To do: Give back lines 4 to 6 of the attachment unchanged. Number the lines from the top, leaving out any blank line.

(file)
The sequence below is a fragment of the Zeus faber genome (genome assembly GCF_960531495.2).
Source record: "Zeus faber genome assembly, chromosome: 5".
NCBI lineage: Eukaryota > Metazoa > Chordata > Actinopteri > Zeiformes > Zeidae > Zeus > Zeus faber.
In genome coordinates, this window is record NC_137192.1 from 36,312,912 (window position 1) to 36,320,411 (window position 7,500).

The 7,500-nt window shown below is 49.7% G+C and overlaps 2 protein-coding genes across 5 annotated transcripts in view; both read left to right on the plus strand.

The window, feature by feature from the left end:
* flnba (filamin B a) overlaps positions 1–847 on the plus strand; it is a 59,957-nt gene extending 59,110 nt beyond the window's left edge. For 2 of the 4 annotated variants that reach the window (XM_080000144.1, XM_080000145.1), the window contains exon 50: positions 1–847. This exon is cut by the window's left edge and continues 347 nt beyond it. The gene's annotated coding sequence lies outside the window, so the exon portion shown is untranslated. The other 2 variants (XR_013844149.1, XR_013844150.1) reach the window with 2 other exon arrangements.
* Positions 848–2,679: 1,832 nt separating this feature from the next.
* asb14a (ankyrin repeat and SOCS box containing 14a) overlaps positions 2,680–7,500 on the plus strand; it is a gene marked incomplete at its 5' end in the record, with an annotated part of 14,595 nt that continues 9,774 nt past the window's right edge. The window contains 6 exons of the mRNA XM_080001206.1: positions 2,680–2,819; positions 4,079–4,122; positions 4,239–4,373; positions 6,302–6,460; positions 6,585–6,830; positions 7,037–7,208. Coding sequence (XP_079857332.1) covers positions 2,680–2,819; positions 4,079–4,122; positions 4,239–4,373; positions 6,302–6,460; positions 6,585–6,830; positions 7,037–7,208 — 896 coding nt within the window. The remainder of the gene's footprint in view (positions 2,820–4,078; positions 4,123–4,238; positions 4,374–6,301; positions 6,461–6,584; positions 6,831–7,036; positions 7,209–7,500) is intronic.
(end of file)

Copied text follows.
In genome coordinates, this window is record NC_137192.1 from 36,312,912 (window position 1) to 36,320,411 (window position 7,500).

The 7,500-nt window shown below is 49.7% G+C and overlaps 2 protein-coding genes across 5 annotated transcripts in view; both read left to right on the plus strand.

The window, feature by feature from the left end: